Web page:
Who says science isn't art? Artist Eric Franklin combines scientific elements and artistic creativity in his sculptural piece titled Embodiment, which just goes to show how seamlessly the two subjects work together. The Portland-based sculptor took over 1,000 hours over the course of two years to complete this 78-inch tall glass replica of the human skeleton. Unlike a normal model of a skeletal frame, this structure is built out of a series of carefully crafted borosilicate glass tubes that are illuminated like one large anatomically shaped neon light when ionized krypton enters the hollow, transparent figure.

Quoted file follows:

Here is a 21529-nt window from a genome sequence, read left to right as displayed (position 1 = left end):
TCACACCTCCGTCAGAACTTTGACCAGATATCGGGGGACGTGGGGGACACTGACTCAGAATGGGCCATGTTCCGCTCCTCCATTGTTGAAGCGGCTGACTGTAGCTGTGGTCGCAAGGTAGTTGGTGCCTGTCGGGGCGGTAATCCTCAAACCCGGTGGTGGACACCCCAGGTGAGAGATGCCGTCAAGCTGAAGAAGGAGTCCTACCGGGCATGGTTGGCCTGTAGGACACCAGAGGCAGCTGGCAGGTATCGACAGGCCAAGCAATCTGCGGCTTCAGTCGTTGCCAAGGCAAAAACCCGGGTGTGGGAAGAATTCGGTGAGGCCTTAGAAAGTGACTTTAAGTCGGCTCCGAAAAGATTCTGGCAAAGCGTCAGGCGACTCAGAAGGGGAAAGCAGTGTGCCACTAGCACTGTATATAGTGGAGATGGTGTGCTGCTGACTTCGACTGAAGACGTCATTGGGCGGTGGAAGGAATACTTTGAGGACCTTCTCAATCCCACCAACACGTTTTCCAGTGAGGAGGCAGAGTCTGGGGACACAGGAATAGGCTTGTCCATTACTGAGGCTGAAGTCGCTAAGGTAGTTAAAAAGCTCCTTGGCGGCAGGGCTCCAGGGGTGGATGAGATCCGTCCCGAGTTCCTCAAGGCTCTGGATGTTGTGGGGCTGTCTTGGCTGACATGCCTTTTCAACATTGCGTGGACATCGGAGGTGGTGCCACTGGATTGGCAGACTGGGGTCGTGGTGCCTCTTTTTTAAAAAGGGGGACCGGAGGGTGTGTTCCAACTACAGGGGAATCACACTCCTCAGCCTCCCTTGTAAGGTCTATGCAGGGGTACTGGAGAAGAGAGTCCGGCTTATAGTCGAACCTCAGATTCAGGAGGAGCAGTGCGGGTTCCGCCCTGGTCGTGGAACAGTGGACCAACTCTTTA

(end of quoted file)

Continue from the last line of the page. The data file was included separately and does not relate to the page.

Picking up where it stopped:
In an email with Colossal's Christopher Jobson, Franklin shares his intricate process: "Every glass seal has to be perfect, and this piece contains hundreds. Everywhere one tube joins another, or a tube terminates, glass tubes were sealed together. They have to be perfect in order to preserve the luminosity of the krypton. If one rogue molecule gets inside the void of the glass tubing it can eventually contaminate the gas and it will no longer glow. There are times when the holes in the seals are so small that you cannot actually see them with your eyes without the help of a leak detector. Once the glass pieces are ready to get filled with gas, I pull a high vacuum while the glass is hot in order to evacuate any dust or water vapor from the interior surface until there are literally no molecules inside the void of the glass. Then the krypton can be introduced and the glass sealed off. It's an extremely tedious process, one I have somewhat of a love/hate relationship with."
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